From UA Libraries Digital Services Planning and Documentation
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For EADs

For ETDs

For Quality Control

For Uploading Content

For Getting PURLS

For Archiving

For Creating Derivatives

Items in books

Cabaniss_Software (For the Cabaniss NHPRC project)

Mass_Content_Software (for mass digitization of collection materials to be linked to from finding aid, without manually-created item level metadata)

For Getting batch information about your files

Counting stuff

On Making Scripts Work From the S Drive on Windows

Associating Ruby Scripts

  • To associate a Ruby .rbw file with the run-time executable found on the Share Drive
    • Double click on the script file or a shortcut to the script file.
    • If you do not have Ruby installed on your local machine or proper file associations in place Windows will show you an error telling you it does not know what to do with that kind of file.
    • In the error window select the option to choose an application from a list, then click OK.
    • Click on Browse then navigate to "S:\Digital Projects\Administrative\scripts\Ruby193\bin" and select in this case "rubyw.exe"
    • Make sure the "Always use this application..." box is checked, and click "Ok".
    • Once the file association is made files with that extension will always default to opening with the selected application.
    • The file associations need to be set separately for each computer that needs to run scripts with an executable located on the S Drive.

On Making Scripts Work on Mac OSX

Associating Scripts

  • To associate files with particular software , CTRL-click on the file.
    • Choose "open with". If that isn’t available, choose "open".
    • In the Enable box, set the value to "All Applications".
    • Check the "Always Open With" box.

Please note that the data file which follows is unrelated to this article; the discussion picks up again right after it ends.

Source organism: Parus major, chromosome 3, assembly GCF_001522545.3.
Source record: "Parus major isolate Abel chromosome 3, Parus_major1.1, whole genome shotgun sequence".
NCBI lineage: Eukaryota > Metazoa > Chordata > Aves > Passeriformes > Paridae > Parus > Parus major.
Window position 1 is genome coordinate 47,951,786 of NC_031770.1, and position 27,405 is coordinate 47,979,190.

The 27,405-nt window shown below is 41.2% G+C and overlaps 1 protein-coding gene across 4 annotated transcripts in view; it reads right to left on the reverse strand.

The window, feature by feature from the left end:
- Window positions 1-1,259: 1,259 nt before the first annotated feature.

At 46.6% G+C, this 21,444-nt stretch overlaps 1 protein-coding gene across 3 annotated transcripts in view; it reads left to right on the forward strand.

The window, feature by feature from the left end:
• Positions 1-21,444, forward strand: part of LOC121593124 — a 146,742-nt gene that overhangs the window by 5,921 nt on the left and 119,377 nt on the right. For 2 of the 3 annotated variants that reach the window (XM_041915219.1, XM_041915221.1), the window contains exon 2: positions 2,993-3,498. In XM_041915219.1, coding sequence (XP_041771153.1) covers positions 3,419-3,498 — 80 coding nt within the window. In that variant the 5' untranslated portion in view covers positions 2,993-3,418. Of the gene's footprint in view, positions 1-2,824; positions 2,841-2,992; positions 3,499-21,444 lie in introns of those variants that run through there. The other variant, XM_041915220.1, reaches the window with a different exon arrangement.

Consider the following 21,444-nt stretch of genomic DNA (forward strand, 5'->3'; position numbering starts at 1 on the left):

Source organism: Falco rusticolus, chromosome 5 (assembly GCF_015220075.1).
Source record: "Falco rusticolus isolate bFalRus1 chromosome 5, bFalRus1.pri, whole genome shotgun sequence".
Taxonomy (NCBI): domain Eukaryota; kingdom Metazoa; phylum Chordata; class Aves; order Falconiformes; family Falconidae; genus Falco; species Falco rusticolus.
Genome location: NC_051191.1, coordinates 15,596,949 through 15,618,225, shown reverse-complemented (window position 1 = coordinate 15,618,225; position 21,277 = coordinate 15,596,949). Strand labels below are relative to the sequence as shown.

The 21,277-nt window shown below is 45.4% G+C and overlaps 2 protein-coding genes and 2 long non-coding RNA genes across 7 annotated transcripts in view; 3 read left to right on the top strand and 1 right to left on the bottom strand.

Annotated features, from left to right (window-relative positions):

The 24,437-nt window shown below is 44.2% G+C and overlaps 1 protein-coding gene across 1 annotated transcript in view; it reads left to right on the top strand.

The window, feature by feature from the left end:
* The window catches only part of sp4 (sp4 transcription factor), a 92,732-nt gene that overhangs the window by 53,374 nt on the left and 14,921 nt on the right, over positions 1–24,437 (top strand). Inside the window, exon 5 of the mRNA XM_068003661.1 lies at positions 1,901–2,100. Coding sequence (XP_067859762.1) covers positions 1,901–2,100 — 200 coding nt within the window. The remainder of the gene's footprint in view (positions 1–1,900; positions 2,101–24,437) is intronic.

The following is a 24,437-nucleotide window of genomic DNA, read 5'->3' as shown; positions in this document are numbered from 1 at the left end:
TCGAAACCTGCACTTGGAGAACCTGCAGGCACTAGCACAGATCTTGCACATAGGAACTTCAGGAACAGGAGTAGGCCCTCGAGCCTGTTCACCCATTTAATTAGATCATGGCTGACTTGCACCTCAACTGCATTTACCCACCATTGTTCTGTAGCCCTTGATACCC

• Select Utilities>Terminal
    • Then click "Open" and you should be good to go.

Running Scripts

  • Since the MACs come with many scripting languages pre-installed the scripts are essentially run by double clicking on the file name, although manually launching them from the terminal should work as well.
    • For example:
  $ python
  $ ./
  • In the second case the script AND in the case of double-clicking the filename, the script would have to include the appropriate shebang line, for example #!/usr/bin/python for Python scripts and #!/usr/bin/perl for Perl scripts.
    • This will allow the MACs to know where to locate Python and Perl, respectively.
    • If for some reason this doesn't work, make sure the script is saved with a UNIX style EOL (end of line) so that the shebang will be read properly by the MAC.
    • A good text editor like Notepad ++ (Windows) easily allows one to make these changes to text files.

Programming Notes

  • Save scripts with a UNIX style byte order. Not doing so appears to prevent the OS from being able to read the shebang line.
  • If you are adding timestamps to log files you may need to strip all whitespaces and colons from your timestamp variable. Not doing so can prevent the file from getting written.
    • For example if your timestamp variable is $timestamp in a PERL script try this after you've already established your timestamp value:
 #start MAC block
 #trimming whitespace and colons because the MAC won't write the output file if they are present
 $timestamp=~ s/\s//g;
 $timestamp=~ s/://g;
 #end MAC block
  • Make sure you use only forward slashes for path slashes. e.x. "foo/bar" is good, but "foo\bar" is bad.
    • There should be no need to ever use backslashes in scripts, however, as Windows OS is equally tolerant of forward and back slashes.